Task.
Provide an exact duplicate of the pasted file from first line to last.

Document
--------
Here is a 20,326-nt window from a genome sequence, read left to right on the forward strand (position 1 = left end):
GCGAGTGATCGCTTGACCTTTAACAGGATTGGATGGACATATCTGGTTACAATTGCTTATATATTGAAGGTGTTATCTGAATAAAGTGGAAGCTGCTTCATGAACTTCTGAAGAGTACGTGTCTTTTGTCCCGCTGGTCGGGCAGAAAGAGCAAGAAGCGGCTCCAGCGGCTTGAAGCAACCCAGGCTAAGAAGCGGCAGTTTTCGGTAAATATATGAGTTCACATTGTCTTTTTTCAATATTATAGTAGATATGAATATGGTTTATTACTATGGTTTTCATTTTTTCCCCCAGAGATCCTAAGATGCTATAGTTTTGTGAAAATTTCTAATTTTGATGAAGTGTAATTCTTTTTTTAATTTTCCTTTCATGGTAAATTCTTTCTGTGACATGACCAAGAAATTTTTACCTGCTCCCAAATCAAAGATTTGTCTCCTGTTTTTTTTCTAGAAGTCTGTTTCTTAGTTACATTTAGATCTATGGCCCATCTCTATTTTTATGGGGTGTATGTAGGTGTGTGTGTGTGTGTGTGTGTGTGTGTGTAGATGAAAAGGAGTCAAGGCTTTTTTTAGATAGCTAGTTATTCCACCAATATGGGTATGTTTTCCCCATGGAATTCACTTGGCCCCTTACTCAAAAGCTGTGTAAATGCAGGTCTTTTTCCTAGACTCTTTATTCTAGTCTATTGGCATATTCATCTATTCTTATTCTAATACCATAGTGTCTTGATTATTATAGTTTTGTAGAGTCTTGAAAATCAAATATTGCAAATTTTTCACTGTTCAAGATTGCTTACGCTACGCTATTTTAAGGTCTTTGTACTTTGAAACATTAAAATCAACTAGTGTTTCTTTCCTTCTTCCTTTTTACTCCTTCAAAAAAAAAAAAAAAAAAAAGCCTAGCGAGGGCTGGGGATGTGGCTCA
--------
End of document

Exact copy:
Here is a 20,326-nt window from a genome sequence, read left to right on the forward strand (position 1 = left end):
GCGAGTGATCGCTTGACCTTTAACAGGATTGGATGGACATATCTGGTTACAATTGCTTATATATTGAAGGTGTTATCTGAATAAAGTGGAAGCTGCTTCATGAACTTCTGAAGAGTACGTGTCTTTTGTCCCGCTGGTCGGGCAGAAAGAGCAAGAAGCGGCTCCAGCGGCTTGAAGCAACCCAGGCTAAGAAGCGGCAGTTTTCGGTAAATATATGAGTTCACATTGTCTTTTTTCAATATTATAGTAGATATGAATATGGTTTATTACTATGGTTTTCATTTTTTCCCCCAGAGATCCTAAGATGCTATAGTTTTGTGAAAATTTCTAATTTTGATGAAGTGTAATTCTTTTTTTAATTTTCCTTTCATGGTAAATTCTTTCTGTGACATGACCAAGAAATTTTTACCTGCTCCCAAATCAAAGATTTGTCTCCTGTTTTTTTTCTAGAAGTCTGTTTCTTAGTTACATTTAGATCTATGGCCCATCTCTATTTTTATGGGGTGTATGTAGGTGTGTGTGTGTGTGTGTGTGTGTGTGTGTAGATGAAAAGGAGTCAAGGCTTTTTTTAGATAGCTAGTTATTCCACCAATATGGGTATGTTTTCCCCATGGAATTCACTTGGCCCCTTACTCAAAAGCTGTGTAAATGCAGGTCTTTTTCCTAGACTCTTTATTCTAGTCTATTGGCATATTCATCTATTCTTATTCTAATACCATAGTGTCTTGATTATTATAGTTTTGTAGAGTCTTGAAAATCAAATATTGCAAATTTTTCACTGTTCAAGATTGCTTACGCTACGCTATTTTAAGGTCTTTGTACTTTGAAACATTAAAATCAACTAGTGTTTCTTTCCTTCTTCCTTTTTACTCCTTCAAAAAAAAAAAAAAAAAAAAGCCTAGCGAGGGCTGGGGATGTGGCTCA